Tender Napalm

Philip Ridley
Southwark Playhouse
(2011)

Philip Ridley might be the last bastion of In-Yer-Face Theatre. Where others have mellowed and generate plays like anyone else of their now middle-aged generation, he still gleefully pushes the boundaries of form and taste. Whether that is a good thing could be open to debate.

Tender Napalm offers a strange 80 minutes, part love story, part stage equivalent of a multi-layered video game.

What cannot be doubted is the skill and commitment of his two actors, both of whom will be several pounds lighter by the end of a very sweaty run, if the unseasonable weather continues.

From the start, it is clear that Ridley wants to shock and amuse. What might be more questionable on this occasion is his purpose.

After some thinly veiled sexual innuendo that had the audience giggling but appreciative as it became more explicit, the evening settles down to narrate two stories that initially seem to have nothing in common.

In one, Jack Gordon's unnamed Man and Vinette Robinson's Woman are stranded on a desert island. There, in between living an idyllic life, they each lead armies of monkeys and fight foes such as an oversized green monster.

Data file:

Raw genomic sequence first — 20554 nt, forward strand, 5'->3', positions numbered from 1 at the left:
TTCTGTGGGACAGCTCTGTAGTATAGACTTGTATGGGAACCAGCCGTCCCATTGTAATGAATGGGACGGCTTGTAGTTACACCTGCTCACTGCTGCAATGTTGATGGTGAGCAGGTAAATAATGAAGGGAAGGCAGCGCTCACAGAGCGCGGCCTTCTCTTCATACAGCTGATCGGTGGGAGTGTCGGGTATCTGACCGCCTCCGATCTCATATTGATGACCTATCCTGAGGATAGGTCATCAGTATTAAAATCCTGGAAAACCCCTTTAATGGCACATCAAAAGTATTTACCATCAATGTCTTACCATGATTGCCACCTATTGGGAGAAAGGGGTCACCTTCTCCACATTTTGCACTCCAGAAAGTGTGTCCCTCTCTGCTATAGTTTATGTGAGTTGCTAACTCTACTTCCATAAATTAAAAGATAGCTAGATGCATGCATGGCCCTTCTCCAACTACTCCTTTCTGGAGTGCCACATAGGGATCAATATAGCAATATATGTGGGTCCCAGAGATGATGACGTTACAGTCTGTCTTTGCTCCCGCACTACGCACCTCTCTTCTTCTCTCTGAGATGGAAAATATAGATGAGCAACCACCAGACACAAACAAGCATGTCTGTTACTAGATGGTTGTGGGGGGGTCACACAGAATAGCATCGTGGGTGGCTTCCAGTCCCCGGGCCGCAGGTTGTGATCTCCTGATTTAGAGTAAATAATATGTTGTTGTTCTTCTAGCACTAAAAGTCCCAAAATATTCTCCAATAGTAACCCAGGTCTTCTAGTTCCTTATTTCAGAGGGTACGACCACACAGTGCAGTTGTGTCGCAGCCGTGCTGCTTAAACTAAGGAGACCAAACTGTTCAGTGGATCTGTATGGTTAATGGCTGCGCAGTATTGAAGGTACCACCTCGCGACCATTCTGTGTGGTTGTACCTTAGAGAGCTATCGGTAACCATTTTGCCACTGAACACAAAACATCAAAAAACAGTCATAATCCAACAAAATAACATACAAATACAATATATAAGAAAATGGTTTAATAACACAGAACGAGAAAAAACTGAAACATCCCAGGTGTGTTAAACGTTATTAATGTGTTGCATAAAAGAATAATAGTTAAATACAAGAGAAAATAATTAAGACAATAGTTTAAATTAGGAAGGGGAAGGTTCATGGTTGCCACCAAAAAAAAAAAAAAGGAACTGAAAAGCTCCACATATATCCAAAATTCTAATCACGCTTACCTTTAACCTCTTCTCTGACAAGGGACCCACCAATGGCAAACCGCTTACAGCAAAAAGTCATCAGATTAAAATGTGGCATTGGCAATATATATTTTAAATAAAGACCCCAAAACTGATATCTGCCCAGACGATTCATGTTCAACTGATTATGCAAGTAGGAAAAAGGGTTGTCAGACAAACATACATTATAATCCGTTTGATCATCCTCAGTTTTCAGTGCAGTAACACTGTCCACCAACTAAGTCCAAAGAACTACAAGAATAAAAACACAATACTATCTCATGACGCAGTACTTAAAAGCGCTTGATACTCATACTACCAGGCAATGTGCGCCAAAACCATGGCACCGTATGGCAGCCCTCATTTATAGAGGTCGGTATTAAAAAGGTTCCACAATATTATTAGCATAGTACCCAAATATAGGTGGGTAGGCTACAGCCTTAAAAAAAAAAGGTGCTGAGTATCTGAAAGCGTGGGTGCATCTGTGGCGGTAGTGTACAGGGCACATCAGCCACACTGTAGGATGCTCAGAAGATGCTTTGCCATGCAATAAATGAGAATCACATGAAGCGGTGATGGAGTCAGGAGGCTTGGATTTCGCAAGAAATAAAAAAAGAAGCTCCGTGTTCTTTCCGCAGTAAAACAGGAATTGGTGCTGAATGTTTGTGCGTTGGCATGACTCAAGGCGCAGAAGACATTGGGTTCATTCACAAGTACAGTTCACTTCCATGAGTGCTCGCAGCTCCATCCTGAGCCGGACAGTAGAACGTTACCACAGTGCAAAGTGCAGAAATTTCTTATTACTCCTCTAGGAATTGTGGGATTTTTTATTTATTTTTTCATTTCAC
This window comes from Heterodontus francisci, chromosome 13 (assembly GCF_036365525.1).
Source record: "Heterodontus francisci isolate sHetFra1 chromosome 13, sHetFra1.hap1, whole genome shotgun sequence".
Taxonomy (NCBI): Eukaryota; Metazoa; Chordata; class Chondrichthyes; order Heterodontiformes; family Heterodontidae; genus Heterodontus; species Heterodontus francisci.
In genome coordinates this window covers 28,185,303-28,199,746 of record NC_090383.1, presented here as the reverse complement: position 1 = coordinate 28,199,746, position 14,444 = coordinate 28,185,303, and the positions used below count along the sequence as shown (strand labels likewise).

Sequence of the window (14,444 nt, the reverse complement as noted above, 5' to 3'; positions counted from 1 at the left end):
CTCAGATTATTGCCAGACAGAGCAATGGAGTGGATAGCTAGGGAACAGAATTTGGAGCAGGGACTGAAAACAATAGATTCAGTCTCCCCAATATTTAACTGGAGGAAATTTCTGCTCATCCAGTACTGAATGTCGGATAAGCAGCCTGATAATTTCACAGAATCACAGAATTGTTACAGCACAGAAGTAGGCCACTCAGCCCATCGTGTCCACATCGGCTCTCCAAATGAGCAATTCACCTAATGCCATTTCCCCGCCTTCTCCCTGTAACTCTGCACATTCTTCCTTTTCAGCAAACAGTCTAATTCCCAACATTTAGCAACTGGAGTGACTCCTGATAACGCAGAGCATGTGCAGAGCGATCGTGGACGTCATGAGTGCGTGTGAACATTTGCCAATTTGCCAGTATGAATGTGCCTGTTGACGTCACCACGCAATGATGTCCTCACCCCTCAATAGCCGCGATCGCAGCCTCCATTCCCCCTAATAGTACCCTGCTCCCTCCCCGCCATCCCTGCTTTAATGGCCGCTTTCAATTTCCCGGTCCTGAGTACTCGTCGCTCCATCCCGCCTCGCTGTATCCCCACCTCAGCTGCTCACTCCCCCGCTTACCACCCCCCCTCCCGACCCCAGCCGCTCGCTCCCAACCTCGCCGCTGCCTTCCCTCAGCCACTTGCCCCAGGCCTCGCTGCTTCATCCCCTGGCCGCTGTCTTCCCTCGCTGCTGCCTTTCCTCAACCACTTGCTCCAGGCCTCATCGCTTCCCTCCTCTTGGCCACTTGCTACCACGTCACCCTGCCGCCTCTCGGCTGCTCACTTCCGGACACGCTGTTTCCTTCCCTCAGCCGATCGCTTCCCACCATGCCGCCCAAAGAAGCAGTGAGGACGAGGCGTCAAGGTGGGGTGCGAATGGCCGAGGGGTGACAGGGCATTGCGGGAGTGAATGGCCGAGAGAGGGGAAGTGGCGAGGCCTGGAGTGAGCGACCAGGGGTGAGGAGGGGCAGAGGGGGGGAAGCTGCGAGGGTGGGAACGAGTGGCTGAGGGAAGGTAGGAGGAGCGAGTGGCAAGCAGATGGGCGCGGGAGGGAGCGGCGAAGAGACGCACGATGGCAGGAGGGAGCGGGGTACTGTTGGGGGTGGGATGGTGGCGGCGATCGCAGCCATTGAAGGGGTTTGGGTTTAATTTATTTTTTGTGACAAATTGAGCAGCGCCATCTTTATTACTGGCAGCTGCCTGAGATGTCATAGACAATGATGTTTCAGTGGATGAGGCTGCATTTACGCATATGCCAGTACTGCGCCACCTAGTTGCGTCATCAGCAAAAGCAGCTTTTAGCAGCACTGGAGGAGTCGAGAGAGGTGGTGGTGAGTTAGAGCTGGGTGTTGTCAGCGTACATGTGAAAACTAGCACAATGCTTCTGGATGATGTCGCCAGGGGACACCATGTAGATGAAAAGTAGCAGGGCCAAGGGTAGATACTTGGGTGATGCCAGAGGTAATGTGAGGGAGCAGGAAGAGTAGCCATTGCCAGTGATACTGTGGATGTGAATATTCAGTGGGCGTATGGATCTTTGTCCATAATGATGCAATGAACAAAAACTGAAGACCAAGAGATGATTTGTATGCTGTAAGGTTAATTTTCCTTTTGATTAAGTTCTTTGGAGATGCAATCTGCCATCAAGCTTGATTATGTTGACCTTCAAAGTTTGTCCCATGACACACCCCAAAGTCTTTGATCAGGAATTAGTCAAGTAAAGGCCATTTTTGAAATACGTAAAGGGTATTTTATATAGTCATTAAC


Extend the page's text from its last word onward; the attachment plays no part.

Running in parallel with the adventure story is something set in Ridley's favourite but rather more mundane East End. This is the love story, which also brings in a rich father with cancer and two youngsters who instantly feel a mutual attraction that eventually reaches boiling point.

In David Mercatali's simple production, this must all be evoked by words together with the actors' physicality. That is because the action takes place along a thin traverse with nothing more than a chair at each end for adornment.

Tender Napalm is heavily self-referential with themes and motifs constantly recurring. Quite what message it wishes to convey is not entirely clear, possibly that love conquers all, at least for a period, since death is an inevitability.

In any event, the two actors give their all and sensible audience members will enjoy the acting and wallow in the exotic poetry and imagery, rather than wondering why they are there.

Philip Fisher